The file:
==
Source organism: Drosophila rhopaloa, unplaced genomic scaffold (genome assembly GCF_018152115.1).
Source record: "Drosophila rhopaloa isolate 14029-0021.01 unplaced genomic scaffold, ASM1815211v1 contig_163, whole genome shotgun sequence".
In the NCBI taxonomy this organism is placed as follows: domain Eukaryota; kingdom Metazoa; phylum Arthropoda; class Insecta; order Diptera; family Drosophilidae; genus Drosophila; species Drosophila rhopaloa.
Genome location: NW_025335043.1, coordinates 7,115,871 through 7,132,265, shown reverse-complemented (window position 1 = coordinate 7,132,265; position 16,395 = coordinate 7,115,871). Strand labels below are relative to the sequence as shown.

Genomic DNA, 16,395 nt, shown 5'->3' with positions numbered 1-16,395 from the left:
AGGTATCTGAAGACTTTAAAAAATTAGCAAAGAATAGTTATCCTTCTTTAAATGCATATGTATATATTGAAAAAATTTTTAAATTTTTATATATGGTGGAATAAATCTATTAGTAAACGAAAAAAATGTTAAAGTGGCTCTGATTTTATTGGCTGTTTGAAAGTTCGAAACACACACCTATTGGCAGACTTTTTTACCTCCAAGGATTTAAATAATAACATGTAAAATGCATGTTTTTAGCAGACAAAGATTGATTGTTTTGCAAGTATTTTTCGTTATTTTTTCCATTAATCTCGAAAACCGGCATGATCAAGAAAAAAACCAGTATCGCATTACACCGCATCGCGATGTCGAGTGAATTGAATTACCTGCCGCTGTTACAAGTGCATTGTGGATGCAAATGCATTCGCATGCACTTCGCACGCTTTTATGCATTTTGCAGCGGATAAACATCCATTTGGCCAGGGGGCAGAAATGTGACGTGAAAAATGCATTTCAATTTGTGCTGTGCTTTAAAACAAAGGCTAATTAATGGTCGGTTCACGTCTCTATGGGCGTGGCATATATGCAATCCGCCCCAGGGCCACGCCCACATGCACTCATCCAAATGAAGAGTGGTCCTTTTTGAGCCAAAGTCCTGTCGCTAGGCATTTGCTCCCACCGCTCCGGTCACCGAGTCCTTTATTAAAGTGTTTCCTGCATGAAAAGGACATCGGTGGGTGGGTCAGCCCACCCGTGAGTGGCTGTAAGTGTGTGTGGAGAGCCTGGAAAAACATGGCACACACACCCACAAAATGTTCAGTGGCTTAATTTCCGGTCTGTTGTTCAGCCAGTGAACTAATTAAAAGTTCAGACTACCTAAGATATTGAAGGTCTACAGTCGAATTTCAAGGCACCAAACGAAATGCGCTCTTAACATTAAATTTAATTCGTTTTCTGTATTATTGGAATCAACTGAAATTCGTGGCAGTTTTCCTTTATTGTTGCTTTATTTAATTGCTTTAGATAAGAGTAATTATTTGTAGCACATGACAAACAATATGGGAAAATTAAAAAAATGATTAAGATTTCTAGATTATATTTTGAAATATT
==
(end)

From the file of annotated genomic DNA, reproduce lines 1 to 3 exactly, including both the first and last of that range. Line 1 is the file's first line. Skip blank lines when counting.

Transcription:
Source organism: Drosophila rhopaloa, unplaced genomic scaffold (genome assembly GCF_018152115.1).
Source record: "Drosophila rhopaloa isolate 14029-0021.01 unplaced genomic scaffold, ASM1815211v1 contig_163, whole genome shotgun sequence".
In the NCBI taxonomy this organism is placed as follows: domain Eukaryota; kingdom Metazoa; phylum Arthropoda; class Insecta; order Diptera; family Drosophilidae; genus Drosophila; species Drosophila rhopaloa.